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Carbon Research Study at CUE Haven

September 30, 2019

The CUE Haven Trust deed states that the property is to be used by the community for education and quiet enjoyment and we are always delighted to have students use the space for education and research.

And it is extra special when the researcher is someone who has been associated with CUE Haven as a volunteer.  Molly D’Ath had stayed and worked for a week at CUE Haven in 2014 for her Duke of Edinburgh’s Hillary Award, gold award residential program.  Molly is now doing her Masters in Environmental Science at The University of Auckland and we were delighted when Molly contacted us to request if she could do her thesis research at CUE Haven.

Molly is investigating the relationship between soil carbon and other soil characteristics in a restored native forest. Carbon sequestration is a critical measure to assess how planting trees can impact greenhouse gases.  CUE Haven is an ideal test site for this research, because of the compact size and because we can readily identify the years in which each areas was restored from pasture to native forest.

Molly began her desk-top study on the CUE Haven site earlier this year and last Friday, she came back to CUE Haven with her supervisors, Dr Luitgard Schwendenmann, Associate Professor, School of Environment, and Dr Katarzyna Sila-Nowicka, lecturer in Geographic Information Sciences, and fellow student Emily Wexler, to get started on the field work.

The field work will involve collecting soil samples across the property.  The samples will be from historical bush on the property and each of the areas that have been planted since 2008.  As a control, samples will also be taken from open pasture on a neighbouring property to gain an idea of what the soil conditions at the beginning of restoration would have been like.

The samples will then be analysed for chemical and physical characteristics such as bulk density, grain size, pH and nitrogen and carbon content. The spatial distribution of these characteristics will then be mapped. Any differences between soil conditions in different aged stands will be examined to see if any increases in below ground carbon stocks are present as well as any trends for other characteristics.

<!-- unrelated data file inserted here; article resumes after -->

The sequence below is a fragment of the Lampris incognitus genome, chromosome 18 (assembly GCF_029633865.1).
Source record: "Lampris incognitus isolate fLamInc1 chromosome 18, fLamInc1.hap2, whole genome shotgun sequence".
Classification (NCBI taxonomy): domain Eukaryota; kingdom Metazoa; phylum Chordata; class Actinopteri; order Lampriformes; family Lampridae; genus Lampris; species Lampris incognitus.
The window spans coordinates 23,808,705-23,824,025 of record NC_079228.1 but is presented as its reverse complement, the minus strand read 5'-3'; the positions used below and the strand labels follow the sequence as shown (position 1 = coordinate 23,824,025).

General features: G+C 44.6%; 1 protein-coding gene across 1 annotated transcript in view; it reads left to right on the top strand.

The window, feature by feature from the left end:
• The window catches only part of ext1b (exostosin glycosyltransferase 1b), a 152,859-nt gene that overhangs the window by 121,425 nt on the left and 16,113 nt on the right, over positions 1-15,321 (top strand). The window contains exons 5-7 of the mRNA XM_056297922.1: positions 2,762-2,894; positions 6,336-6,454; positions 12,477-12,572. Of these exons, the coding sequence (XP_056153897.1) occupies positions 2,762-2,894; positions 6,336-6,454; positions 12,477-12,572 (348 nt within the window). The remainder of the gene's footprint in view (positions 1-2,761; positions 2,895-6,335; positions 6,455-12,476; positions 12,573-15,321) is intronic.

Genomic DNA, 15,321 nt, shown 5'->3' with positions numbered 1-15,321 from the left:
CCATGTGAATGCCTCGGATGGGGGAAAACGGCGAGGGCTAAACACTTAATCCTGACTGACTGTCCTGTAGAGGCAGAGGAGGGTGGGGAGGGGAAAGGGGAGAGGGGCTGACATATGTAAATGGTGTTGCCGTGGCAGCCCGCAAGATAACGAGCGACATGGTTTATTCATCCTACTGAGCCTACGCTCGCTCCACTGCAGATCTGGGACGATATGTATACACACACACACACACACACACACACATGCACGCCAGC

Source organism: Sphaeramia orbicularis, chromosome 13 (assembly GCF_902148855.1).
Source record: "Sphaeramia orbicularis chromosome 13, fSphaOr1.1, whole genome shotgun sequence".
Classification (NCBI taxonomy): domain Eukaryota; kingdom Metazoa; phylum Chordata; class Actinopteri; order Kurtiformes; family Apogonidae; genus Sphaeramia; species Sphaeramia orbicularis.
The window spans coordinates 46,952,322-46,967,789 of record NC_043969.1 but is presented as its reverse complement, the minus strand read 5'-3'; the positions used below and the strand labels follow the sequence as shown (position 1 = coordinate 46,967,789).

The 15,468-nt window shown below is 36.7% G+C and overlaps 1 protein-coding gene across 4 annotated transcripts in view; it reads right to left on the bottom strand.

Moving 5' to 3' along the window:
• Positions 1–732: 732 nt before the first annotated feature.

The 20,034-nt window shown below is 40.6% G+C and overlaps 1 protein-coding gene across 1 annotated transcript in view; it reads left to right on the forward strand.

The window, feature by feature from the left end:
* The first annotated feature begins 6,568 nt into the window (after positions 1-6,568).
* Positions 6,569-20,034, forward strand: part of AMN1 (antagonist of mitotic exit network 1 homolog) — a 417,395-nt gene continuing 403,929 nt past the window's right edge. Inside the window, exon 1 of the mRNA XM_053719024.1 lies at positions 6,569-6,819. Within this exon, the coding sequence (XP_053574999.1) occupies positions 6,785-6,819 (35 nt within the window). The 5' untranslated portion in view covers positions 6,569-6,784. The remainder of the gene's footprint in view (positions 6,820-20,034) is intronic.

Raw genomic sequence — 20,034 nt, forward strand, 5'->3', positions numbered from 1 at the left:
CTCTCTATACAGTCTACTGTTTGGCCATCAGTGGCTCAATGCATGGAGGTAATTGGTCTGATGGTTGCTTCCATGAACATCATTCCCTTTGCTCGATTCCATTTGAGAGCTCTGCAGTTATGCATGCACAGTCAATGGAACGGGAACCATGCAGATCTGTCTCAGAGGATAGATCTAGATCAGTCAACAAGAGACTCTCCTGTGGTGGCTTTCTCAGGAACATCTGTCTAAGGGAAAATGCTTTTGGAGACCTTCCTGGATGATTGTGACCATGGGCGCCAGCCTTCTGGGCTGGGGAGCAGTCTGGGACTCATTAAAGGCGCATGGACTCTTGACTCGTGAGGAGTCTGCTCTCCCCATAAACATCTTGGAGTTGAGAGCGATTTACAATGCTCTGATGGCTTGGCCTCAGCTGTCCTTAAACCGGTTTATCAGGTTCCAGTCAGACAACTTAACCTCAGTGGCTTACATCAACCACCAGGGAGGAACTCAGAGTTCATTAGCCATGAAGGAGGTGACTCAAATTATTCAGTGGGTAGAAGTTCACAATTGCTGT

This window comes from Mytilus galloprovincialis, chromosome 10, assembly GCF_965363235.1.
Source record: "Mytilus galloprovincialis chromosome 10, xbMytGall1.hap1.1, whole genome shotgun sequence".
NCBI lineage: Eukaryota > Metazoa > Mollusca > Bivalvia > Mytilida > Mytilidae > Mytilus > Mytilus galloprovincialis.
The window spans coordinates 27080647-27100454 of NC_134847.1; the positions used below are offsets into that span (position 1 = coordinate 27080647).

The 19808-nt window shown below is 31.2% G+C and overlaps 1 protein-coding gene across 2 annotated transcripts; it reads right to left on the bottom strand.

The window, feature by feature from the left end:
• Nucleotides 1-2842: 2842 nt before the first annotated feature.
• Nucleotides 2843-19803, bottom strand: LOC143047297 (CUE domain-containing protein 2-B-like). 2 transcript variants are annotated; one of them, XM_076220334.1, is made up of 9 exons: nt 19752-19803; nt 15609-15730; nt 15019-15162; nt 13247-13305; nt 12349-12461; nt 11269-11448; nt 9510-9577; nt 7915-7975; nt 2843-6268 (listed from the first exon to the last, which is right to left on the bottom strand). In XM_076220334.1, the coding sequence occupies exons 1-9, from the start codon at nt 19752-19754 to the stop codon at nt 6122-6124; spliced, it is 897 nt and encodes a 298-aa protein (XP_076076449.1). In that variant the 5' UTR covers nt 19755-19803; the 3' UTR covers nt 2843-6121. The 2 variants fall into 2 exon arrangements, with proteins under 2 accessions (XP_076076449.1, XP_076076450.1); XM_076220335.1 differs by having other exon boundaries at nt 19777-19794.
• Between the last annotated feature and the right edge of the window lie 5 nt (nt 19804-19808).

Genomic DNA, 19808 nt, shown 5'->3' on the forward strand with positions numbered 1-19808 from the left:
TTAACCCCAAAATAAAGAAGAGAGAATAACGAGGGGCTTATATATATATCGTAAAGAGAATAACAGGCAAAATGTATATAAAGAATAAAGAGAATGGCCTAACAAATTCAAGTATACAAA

The team arrived early morning and after introductions and morning tea, set to work.

Everyone cleaned and sprayed their shoes with Trigene before heading out to the field.

Dr Schwendenmann is an ecosystem ecologist specialising in the cycling of carbon and water in the soil-plant-atmosphere continuum and at the first collection site, she instructed Molly on the techniques for collecting the soil samples.

The sampling process involves recording the GPS coordinates of the site, noting the characteristics of the area (e.g., terrain, type of vegetation) and using a coring tool to obtain a soil sample from various depths up to 30 cm.

The team then moved deeper into the bush for the next sample.

Dr Schwendenmann watched as Molly collected and labelled the samples.

One of the challenges with collecting soil samples in mature bush is determining where the layer of leaf litter ends and where the soil starts.

Dr Sila-Nowicka, whose specialisation includes spatial analysis and statistics, instructed Molly on how to best capture the spatial data.

The team spent over half the day visiting and inspecting several areas on the property. Molly’s research will involve taking over 150 soil samples, so she will be back with another student over the coming weeks to complete the sample collection phase.

We look forward to supporting Molly’s data collection activities and learning the results of the research, and having Drs Schwendenmann and Sila-Nowicka back out to CUE Haven to conduct more research projects.

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